Tell me the story of your proudest career accomplishment.

I have received numerous awards for my efforts including the TIP Hero award from the U.S. State Department in 2014 and the inaugural Trust Women Anti Trafficking Hero Award by Thomson Reuters Foundation in 2015, Asia 21 Young Leaders in 2019 and numerous recognitions from Vietnamese government.

However, my proudest accomplishment was fostering a law reform to protect boys and men in Vietnam from sexual abuse by covering the loopholes in the law. In 2012, I was defending several boys who had been sexually abused by pedophiles. I alerted the government of the issue but there was little they could do, as the law did not cover male sexual abuse. Because the law at the time didn’t recognize boys as victims of rape and sexual abuse, pedophiles who had abused boys could not be prosecuted for this crime. 

Determined to fix this, I started working with the Police Academy, the National Assembly, and journalists to advocate for change. After three years, the government recognized the existing obstacles in the law, and changed the Penal Code to make sure male victims of sexual abuse are afforded the same protection as female victims. It was a minor change in the Penal Code, but it made an immense difference in the protection of boys and men who are victims of sexual abuse in Vietnam. 

Has your work been impacted by the coronavirus pandemic and the related economic recession we're experiencing?  

During the coronavirus pandemic, we tried to keep operating as usual. However, when travel restrictions forced us to suspend rescue operations earlier this year, I was communicating with many victims in slavery situations. All of them were trapped and waiting for our help. Knowing we could not reach them was a painful realization, but it was out of our hands.

The hardest part was not being able to tell the girls and women who were calling for help. I knew they understood the situation, that we likely would not be able to reach them due to travel bans, but I could not tell them that we had suspended operations. Never. I needed to maintain hope.

We also faced funding difficulties, as many of our donors were also affected by the pandemic. Our hands were tied in many fronts, but we strived to provide adequate services for those who needed them, and despite the difficulties we were still able to support the victims calling for help, and even managed to carry out several rescues. 

How did you come to study at the Heller School, and what are some of your fondest memories of your Heller days?

In 2009, after five years of working for a small NGO in Vietnam, I started realizing the limitations of my capacity in addressing social problems in Vietnam. I decided I wanted to improve my knowledge and learn much more about development, so I could affect positive change in my country.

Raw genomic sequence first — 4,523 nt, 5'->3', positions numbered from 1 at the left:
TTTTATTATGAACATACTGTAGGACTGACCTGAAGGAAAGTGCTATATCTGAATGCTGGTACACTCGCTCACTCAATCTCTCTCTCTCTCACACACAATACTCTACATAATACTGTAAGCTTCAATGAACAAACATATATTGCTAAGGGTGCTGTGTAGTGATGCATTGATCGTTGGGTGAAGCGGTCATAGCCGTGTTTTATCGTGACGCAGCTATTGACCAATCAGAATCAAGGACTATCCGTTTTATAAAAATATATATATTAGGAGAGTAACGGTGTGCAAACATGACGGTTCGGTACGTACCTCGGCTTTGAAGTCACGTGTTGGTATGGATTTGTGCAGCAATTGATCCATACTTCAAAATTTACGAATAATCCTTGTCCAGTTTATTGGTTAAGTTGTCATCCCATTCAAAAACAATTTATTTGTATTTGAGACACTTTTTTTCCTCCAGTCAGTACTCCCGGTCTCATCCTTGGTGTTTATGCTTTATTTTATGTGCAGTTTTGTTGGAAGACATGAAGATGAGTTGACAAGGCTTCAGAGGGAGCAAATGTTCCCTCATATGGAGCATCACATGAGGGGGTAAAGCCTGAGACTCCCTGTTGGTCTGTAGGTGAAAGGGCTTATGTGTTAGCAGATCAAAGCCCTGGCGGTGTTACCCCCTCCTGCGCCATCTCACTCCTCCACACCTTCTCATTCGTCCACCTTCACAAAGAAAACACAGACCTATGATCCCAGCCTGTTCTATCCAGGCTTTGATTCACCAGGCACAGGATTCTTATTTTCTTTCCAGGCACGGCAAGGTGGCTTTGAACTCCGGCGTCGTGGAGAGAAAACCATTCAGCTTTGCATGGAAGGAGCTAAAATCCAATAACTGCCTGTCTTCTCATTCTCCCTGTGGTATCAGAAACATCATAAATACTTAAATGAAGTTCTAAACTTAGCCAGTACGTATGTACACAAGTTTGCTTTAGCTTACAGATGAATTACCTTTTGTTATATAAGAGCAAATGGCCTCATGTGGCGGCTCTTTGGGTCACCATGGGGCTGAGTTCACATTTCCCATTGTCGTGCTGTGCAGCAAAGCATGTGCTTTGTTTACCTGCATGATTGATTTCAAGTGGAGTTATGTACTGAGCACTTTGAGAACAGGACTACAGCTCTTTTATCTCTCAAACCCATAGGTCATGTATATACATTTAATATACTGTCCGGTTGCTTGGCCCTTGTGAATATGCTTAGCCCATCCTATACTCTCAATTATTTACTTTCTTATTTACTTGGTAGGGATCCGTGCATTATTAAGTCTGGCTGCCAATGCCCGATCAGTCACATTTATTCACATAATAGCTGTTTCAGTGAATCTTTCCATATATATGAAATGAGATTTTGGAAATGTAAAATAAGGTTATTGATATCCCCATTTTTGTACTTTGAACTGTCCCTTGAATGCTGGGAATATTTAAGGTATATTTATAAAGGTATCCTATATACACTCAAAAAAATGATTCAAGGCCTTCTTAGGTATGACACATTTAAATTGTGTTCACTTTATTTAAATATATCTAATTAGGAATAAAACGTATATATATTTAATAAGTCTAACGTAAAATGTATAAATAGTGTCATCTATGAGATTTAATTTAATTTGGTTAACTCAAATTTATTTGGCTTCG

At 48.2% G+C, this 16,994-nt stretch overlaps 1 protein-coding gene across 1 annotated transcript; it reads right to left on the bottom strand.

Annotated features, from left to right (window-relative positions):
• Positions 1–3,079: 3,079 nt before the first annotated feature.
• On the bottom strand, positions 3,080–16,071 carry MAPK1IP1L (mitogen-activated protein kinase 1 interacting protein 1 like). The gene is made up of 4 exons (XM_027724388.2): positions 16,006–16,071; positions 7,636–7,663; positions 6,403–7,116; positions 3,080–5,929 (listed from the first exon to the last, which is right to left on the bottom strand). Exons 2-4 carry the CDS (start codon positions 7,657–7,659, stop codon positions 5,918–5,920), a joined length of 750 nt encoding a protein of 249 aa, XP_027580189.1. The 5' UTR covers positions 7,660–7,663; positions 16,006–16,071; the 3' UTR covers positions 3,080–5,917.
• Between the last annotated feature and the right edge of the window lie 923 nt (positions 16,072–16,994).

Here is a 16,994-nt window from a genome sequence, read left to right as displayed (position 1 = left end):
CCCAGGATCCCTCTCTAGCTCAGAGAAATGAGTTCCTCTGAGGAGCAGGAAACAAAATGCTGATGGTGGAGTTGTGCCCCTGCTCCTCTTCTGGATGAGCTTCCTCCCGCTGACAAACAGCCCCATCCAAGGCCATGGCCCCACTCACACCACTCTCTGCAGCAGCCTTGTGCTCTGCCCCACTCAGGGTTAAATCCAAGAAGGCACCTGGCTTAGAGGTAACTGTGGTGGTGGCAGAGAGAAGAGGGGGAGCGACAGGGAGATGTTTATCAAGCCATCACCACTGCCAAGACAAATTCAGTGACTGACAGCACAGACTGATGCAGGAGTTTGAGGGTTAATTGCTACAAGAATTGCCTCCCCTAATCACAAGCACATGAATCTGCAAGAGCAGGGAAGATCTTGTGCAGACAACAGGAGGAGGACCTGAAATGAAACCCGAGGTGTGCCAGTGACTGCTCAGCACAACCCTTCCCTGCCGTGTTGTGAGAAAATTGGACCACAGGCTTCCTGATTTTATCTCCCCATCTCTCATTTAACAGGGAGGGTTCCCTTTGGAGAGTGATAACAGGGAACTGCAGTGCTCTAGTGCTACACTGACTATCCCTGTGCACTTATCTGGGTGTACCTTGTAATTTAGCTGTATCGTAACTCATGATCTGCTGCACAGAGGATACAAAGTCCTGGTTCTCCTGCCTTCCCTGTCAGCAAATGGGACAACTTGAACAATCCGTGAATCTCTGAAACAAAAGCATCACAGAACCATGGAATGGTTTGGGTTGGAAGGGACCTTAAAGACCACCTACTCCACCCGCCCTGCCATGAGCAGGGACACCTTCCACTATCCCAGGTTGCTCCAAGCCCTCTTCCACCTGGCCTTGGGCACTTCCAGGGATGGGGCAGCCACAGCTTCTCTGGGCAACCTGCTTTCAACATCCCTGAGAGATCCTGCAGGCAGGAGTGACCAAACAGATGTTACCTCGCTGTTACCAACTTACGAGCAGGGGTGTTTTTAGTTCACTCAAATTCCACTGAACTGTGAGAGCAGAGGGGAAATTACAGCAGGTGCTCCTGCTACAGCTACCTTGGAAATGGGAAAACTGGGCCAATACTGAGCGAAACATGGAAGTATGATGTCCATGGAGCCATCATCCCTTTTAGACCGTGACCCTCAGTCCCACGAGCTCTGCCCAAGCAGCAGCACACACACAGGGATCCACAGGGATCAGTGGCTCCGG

Opportunities to network and learn from people experienced in this field in Vietnam were extremely limited. In my search for a suitable program, I met Neal Bermas, PhD’81, who introduced me to the SID program at Heller. Mr. Neal Bermas even provided partial financial assistance for my study. Without his introduction and generosity, my trip to Heller would not be possible.

The story that inspired me most is that of the founder of the school, Louis Brandeis, who stood for the rights of individuals, believed in the pursuit of knowledge, and saw its transmission from generation to generation as a sacred trust. These values, along with the conviction that Heller was a place where I could learn from leading professors and experts in the field and where I would be able to pursue my dreams, made me decide to apply.

To this day, I still tell friends, family, and colleagues about all the valuable lessons I learnt at Heller. The fondest memory of my student period at Heller, however, didn’t happen in a classroom. It was during the culture night, when I saw everyone in their traditional costumes. We enjoyed food from all over the world, people sang and danced. That night really helped me understand my friends and their cultures. I miss that moment very much.

At Heller, staff and professors really care for you. Right after I arrived, I needed to buy a laptop to study, but I didn’t know where I could get one. I went to see Ravi Lakshmikanthan at his office. He helped me to order one from Amazon with a student discount. That was the first time I heard of that website.

Professor Simon once told me that Heller cared for us, so that we as development professionals will be able to care for the world. Caring for the world and every single person in it is the most important lesson I learned from my time at Heller.

What advice do you have for Heller students today?

I would tell them to enjoy their student life because it will be an unforgettable time in their lives. Make friends and build relationships with your peers. You never know how much impact that relationship will have in the future. Sometimes, that relationship might become essential, and it can change someone’s life. For example, my Burmese friend Win Ko Ko and I kept in touch for nearly 10 years. One day, I called him to ask for his help to support 5 Vietnamese girls who were trafficked in his country, Myanmar. With his assistance, we were able to rescue them and today all five are back in Vietnam safe and sound.

About the 2020 Florence G. Heller Alumni Awards

To honor our 60th anniversary, the community chose to honor 15 awardees for living a life that exemplifies the mission and vision of the Heller School and honors the legacy of our namesake, Florence G. Heller. Award recipients have produced positive and impactful change through the rigor, creativity, and innovation of their work. Additional selection criteria included the national, global, local impact of accomplishments, identification with the Brandeis community, and/or sustained impact and leadership over time.